Confronting My Foot Doctor

by Marsha Saxton

I have podiatry treatment about every two months, sitting on an exam table with my feet stretched out while the doctor works on my feet. At one session, he accidentally cut the bottom of my foot.

I walk with an uneven gait due to spina bifida and have poor circulation and reduced sensation in my legs and feet. I wear short leg braces to improve my walk. Sometimes the braces cause calluses that could result in blisters and infection. I must have the calluses trimmed to prevent complications.

With no sensation in the bottom of my feet, I didn’t feel the incision. I saw him pick up gauze and dab at blood.  

“What happened?!” I asked.  

“I missed,” he said.

I asked if the cut was deep, and what I should do to care for it. He answered my questions, but there was no hint of apology, no awareness that I might be concerned. He just told me not to let it get infected. This podiatrist is typically a friendly, although somewhat reticent, man. Yet he has always readily answered my questions. I think of him as a “good doctor.”

            I went home feeling unsure of how I felt. It took me about three hours to feel angry.  A cut in my foot is no minor matter. With limited sensation in my feet, I can’t tell if an infection is beginning.  I have to keep checking the wound for swelling or redness. Also, with my poor circulation, wounds tend to heal slowly. I’d had a few bad infections in my feet and had to stop walking for weeks. I would have to watch this wound, maybe stay off it for several days.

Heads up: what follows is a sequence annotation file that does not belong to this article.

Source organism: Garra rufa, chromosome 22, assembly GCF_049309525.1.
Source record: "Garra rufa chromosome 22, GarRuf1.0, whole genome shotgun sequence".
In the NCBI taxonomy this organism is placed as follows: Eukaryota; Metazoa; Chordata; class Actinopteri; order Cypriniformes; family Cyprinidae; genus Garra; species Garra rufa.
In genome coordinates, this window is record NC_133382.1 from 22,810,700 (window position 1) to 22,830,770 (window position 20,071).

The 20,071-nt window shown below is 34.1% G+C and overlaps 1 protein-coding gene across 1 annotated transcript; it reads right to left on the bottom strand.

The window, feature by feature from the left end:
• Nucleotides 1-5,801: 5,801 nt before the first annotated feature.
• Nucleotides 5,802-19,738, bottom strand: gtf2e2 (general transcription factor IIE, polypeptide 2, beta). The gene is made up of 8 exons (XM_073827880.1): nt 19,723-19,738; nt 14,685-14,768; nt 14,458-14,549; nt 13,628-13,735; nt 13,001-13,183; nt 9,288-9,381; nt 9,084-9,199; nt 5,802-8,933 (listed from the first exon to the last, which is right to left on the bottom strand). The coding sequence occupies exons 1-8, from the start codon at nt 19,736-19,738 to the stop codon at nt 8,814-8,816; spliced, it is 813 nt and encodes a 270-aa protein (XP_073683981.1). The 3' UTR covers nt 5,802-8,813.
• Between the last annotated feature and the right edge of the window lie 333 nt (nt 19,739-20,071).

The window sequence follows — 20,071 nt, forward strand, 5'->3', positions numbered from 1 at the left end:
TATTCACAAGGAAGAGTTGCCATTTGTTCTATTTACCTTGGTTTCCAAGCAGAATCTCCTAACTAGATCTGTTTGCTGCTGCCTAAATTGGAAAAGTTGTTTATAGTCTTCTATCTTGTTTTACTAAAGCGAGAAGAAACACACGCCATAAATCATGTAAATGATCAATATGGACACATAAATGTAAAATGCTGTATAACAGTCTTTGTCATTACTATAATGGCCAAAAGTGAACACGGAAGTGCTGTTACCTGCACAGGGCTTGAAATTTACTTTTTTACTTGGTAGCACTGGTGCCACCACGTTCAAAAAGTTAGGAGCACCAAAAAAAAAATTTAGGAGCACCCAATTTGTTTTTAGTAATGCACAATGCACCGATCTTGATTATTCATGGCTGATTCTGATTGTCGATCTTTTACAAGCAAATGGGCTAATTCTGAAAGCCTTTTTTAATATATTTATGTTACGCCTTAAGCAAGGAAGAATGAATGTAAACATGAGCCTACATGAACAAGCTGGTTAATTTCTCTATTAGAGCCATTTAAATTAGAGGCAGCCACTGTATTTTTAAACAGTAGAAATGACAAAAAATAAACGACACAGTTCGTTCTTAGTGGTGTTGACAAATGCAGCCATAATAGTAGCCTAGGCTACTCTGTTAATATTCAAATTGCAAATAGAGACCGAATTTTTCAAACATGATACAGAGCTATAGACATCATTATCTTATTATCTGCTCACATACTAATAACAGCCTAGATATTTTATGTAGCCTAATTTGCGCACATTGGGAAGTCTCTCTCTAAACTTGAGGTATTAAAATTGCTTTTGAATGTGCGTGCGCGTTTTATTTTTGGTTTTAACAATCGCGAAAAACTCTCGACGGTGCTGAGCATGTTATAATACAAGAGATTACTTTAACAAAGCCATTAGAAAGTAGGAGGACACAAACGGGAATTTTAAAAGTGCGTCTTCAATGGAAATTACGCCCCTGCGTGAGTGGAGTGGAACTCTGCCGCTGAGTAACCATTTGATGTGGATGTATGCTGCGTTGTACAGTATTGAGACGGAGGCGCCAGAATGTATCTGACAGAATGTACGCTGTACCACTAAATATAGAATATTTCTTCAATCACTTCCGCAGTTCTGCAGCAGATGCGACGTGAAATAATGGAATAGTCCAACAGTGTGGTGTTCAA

I spent many months of my childhood in Shriners Hospital for Crippled Children having surgery on my legs and spine. My memories of the hospital years are painful: sitting in a crib with high bars and waiting; waiting to get out.  And missing school, my family, and friends. Then, after more surgery, bandages, and casts, more waiting. All the while feeling vaguely as if I had been bad, punished by this painful treatment and incarceration, for being a “crippled” girl.  These childhood experiences had a deep impact on my sense of self-worth. It took me years of counseling and talking to other people with disabilities to recover a belief in myself as a whole, valid, vital person, not a crippled, defective being.  My choice of work—advocating for people with disabilities, particularly women—arose out of this process.

            When I went home from the podiatrist, reflected on my cut foot and talked to some friends, I realized why I had not reacted to what had happened. As a young girl, I’d learned not to show that I was upset when doctors were present, but to act competent and unemotional. I would be shamed or scolded for being a baby, a nuisance, if I’d shown my real feelings. Good crippled girls, I quickly learned, don’t get angry or say what they think, especially not to a male doctor.

            The podiatrist’s lack of reaction or concern for my feelings made me feel objectified, just as I’d felt as a child in the hospital. I was a foot to be fixed, not a person. I’d been accidentally wounded, and he hadn’t even said, “Oops, sorry!”

            It struck me that someone like myself, an experienced advocate, had so much difficulty asserting my own reaction to a doctor that I generally liked. How powerless must so many disabled women and girls feel and act in medical situations! I realized that I had an opportunity here to reverse that passivity.

            I decided to confront my doctor on what I’d experienced as insensitivity. I called his office, but his nurse said he was too busy to talk to me. So I scheduled a new appointment for as soon as possible. When he came into the exam room that day, I was not up on the table with my feet out. I said, “I want to talk to you about your having cut my foot at our last session. I am unhappy with your response.”

            He immediately became defensive.  “Are you questioning my integrity as a doctor?!” he asked. Then he launched into his defense. He was clearly upset.